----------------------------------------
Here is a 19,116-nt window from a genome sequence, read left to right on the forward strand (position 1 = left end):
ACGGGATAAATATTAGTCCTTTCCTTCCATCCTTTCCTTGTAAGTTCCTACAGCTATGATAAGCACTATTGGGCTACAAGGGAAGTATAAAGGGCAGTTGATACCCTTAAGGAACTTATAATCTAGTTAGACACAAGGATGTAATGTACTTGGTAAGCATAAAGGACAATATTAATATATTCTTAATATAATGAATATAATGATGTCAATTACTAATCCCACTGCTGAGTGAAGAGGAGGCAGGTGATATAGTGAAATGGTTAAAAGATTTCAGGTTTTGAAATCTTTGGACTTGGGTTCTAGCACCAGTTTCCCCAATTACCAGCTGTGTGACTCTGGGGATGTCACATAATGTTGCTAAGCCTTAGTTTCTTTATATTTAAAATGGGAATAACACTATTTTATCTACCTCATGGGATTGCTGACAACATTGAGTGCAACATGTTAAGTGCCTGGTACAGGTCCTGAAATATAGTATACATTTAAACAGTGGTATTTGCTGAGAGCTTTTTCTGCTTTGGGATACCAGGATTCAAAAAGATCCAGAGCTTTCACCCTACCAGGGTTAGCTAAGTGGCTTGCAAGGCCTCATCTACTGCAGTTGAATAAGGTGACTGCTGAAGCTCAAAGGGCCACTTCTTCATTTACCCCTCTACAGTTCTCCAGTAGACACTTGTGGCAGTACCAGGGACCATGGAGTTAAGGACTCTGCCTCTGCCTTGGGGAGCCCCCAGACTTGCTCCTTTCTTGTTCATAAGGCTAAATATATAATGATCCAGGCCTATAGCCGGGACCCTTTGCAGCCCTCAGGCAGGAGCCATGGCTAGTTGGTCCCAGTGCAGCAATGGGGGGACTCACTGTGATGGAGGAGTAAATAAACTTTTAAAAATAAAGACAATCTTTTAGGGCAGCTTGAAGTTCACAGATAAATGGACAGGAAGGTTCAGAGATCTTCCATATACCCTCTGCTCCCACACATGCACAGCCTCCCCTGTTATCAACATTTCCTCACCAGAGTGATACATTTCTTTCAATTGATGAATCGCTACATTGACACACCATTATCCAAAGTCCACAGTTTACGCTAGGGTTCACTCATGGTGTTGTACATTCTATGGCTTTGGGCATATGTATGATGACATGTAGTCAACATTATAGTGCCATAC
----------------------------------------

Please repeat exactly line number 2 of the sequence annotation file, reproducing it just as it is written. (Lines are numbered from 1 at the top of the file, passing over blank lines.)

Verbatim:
ACGGGATAAATATTAGTCCTTTCCTTCCATCCTTTCCTTGTAAGTTCCTACAGCTATGATAAGCACTATTGGGCTACAAGGGAAGTATAAAGGGCAGTTGATACCCTTAAGGAACTTATAATCTAGTTAGACACAAGGATGTAATGTACTTGGTAAGCATAAAGGACAATATTAATATATTCTTAATATAATGAATATAATGATGTCAATTACTAATCCCACTGCTGAGTGAAGAGGAGGCAGGTGATATAGTGAAATGGTTAAAAGATTTCAGGTTTTGAAATCTTTGGACTTGGGTTCTAGCACCAGTTTCCCCAATTACCAGCTGTGTGACTCTGGGGATGTCACATAATGTTGCTAAGCCTTAGTTTCTTTATATTTAAAATGGGAATAACACTATTTTATCTACCTCATGGGATTGCTGACAACATTGAGTGCAACATGTTAAGTGCCTGGTACAGGTCCTGAAATATAGTATACATTTAAACAGTGGTATTTGCTGAGAGCTTTTTCTGCTTTGGGATACCAGGATTCAAAAAGATCCAGAGCTTTCACCCTACCAGGGTTAGCTAAGTGGCTTGCAAGGCCTCATCTACTGCAGTTGAATAAGGTGACTGCTGAAGCTCAAAGGGCCACTTCTTCATTTACCCCTCTACAGTTCTCCAGTAGACACTTGTGGCAGTACCAGGGACCATGGAGTTAAGGACTCTGCCTCTGCCTTGGGGAGCCCCCAGACTTGCTCCTTTCTTGTTCATAAGGCTAAATATATAATGATCCAGGCCTATAGCCGGGACCCTTTGCAGCCCTCAGGCAGGAGCCATGGCTAGTTGGTCCCAGTGCAGCAATGGGGGGACTCACTGTGATGGAGGAGTAAATAAACTTTTAAAAATAAAGACAATCTTTTAGGGCAGCTTGAAGTTCACAGATAAATGGACAGGAAGGTTCAGAGATCTTCCATATACCCTCTGCTCCCACACATGCACAGCCTCCCCTGTTATCAACATTTCCTCACCAGAGTGATACATTTCTTTCAATTGATGAATCGCTACATTGACACACCATTATCCAAAGTCCACAGTTTACGCTAGGGTTCACTCATGGTGTTGTACATTCTATGGCTTTGGGCATATGTATGATGACATGTAGTCAACATTATAGTGCCATAC